74-Year-Old Undergoes Rare “Awake” Spine Surgery in Israel

David Avital is a 74-year-old resident of Israel whose recent tumble left him in need of emergency surgery for a fractured spine. But his previously existing heart and lung conditions meant that undergoing traditional back surgery would leave him extremely vulnerable to potentially fatal complications in the midst of the surgery. Fortunately, Avital had access to Jerusalem’s Hadassah University Medical Center, a state-of-the-art acute care center capable of performing a unique version of spine surgery performed while he was completely awake.

The emergency spine surgery that Mr. Avital needed would normally involve him being put under general anesthesia and being positioned on his stomach to provide surgeons with access to his spine. His pre-existing heart and lung conditions made this a dangerous proposition, so instead the surgical team opted for something that was once thought to be impossible: He was given local anesthesia and the surgery was performed while he was fully awake.

Speaking of the reasons for pursuing this unique method of surgery, r. Josh Schroeder of the Hadassah team explained, “Fracture is a common fall injury in adults that sometimes causes them instability or uncontrollable pain, and they need surgery to recover – and the recovery and rehabilitation process is much more difficult after these surgeries. On the other hand, we know that the danger of general anesthesia in adults increases due to background diseases from which they suffer.” His colleague, Prof. Jose Cohen, director of the Endovascular Neurosurgery Unit agreed, saying, “This case demonstrates a modern approach to surgery. Thanks to a multidisciplinary team and advanced equipment, we at Hadassah are able to bring the most advanced [techniques of] medicine in the world.”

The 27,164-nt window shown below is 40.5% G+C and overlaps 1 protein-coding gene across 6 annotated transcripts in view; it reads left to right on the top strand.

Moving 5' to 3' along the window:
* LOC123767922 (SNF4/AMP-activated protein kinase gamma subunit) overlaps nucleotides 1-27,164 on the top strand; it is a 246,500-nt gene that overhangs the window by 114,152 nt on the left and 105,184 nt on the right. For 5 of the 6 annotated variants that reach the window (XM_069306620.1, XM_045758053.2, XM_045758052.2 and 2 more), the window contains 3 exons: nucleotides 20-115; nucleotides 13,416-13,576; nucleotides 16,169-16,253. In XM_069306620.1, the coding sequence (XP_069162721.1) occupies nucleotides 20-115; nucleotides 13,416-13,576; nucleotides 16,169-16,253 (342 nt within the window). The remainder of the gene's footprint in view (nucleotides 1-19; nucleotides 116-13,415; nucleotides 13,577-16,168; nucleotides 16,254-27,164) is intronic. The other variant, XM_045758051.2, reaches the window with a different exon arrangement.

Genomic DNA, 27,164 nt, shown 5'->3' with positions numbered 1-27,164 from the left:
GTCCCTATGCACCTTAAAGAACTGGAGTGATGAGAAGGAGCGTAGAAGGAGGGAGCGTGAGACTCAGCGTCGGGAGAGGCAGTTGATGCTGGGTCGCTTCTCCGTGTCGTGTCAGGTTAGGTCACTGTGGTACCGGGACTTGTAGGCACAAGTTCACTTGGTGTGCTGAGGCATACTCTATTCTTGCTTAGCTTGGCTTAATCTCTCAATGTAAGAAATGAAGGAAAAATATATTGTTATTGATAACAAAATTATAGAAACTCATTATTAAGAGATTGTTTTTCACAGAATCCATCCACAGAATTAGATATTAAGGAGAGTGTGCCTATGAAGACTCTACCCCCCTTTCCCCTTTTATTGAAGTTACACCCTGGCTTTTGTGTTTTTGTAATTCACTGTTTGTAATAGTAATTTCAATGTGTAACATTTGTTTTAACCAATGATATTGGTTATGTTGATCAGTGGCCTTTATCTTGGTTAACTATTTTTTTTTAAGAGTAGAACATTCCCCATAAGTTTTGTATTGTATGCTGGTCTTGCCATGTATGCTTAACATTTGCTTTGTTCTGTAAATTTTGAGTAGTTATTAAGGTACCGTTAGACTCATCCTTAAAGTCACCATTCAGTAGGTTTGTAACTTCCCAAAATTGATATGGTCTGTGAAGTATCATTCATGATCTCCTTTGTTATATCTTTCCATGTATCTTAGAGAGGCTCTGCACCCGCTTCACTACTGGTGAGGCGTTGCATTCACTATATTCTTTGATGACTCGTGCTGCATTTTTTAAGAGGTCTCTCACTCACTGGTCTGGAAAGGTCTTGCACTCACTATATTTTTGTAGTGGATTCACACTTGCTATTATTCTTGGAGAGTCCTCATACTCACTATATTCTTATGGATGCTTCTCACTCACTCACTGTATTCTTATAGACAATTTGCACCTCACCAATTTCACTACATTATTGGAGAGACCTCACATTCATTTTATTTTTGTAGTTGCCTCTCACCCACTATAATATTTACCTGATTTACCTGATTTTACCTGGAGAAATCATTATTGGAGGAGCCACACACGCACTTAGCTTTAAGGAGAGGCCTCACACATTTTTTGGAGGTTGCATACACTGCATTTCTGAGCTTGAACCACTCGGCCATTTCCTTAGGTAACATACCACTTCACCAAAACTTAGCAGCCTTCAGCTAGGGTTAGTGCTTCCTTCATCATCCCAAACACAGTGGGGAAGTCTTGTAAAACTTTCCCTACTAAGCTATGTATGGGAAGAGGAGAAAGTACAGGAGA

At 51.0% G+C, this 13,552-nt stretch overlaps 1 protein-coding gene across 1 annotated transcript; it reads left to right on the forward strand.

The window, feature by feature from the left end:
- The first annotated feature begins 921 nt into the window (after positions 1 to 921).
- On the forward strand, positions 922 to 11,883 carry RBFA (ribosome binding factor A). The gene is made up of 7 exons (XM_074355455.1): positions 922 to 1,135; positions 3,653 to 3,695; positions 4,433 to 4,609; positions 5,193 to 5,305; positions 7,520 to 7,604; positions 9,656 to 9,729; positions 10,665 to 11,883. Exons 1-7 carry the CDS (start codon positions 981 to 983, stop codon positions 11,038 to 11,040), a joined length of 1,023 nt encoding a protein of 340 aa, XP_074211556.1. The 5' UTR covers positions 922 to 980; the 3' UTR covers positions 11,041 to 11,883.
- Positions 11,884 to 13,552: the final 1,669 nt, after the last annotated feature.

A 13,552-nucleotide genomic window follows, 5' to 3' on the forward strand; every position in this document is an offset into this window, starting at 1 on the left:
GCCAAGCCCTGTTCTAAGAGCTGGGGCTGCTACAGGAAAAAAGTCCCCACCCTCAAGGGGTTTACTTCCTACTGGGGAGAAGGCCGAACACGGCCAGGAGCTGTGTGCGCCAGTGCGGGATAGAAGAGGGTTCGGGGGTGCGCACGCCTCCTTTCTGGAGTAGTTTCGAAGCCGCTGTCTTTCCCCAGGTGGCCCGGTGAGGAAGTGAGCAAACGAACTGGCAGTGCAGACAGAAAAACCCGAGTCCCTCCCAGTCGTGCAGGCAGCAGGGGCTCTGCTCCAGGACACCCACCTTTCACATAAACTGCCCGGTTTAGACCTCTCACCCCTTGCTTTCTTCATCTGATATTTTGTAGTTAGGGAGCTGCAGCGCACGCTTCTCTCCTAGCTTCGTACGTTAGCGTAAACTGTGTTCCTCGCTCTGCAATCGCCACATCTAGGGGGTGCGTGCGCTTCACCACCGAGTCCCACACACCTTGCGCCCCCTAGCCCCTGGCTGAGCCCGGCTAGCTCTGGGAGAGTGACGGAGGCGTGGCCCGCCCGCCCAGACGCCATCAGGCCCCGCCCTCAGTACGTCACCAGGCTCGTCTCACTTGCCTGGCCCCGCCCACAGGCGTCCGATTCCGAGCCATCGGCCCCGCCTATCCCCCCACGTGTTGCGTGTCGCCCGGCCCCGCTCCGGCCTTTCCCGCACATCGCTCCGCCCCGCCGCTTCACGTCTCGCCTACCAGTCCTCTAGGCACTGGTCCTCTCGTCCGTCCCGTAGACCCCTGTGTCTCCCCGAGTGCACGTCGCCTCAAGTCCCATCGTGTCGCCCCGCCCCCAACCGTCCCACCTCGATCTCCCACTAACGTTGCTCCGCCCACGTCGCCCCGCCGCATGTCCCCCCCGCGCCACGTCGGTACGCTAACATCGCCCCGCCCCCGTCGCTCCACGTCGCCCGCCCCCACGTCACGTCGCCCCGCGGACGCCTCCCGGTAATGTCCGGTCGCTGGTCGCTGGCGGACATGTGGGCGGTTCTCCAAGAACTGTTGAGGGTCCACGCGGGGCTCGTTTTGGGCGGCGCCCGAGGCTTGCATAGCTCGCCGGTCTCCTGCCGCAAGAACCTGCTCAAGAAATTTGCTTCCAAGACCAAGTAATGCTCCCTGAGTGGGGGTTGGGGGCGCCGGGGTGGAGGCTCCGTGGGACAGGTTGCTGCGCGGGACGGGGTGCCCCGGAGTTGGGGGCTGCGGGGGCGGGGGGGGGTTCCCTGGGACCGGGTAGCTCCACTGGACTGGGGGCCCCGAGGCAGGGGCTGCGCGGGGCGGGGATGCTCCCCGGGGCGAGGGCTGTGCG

While Hadassah is the only hospital in Israel that offers this type of surgery, it is becoming increasingly accessible around the world, including at the University of California San Francisco.

An article that appeared on the UCSF website a year ago described the “awake spine surgery” that surgeons there had been offering since the spring of 2018. By using a long-acting local anesthetic called liposomal bupivacaine injected directly into the muscle in the lower back prior to the start of the surgery, surgery times were cut in half and pain relief provided for as long as 72 hours.

When complex surgeries such as spinal fusion surgeries are performed using traditional methods, patients generally stay in the hospital for three to four days and are treated with IV painkillers. The patients who are eligible for/require awake surgery have been able to leave the hospital within 24 hours and go home with nothing but oral pain medication.  Perhaps most important of all, patients who are vulnerable to surgical complications are able to avoid the need for a ventilator or breathing tube.

The techniques available for the relief of lower back pain are progressing rapidly. If you have been experiencing pain and would like to learn about the remedies that we can provide at our lumbar spine practice in New Jersey, contact us today to set up an appointment.

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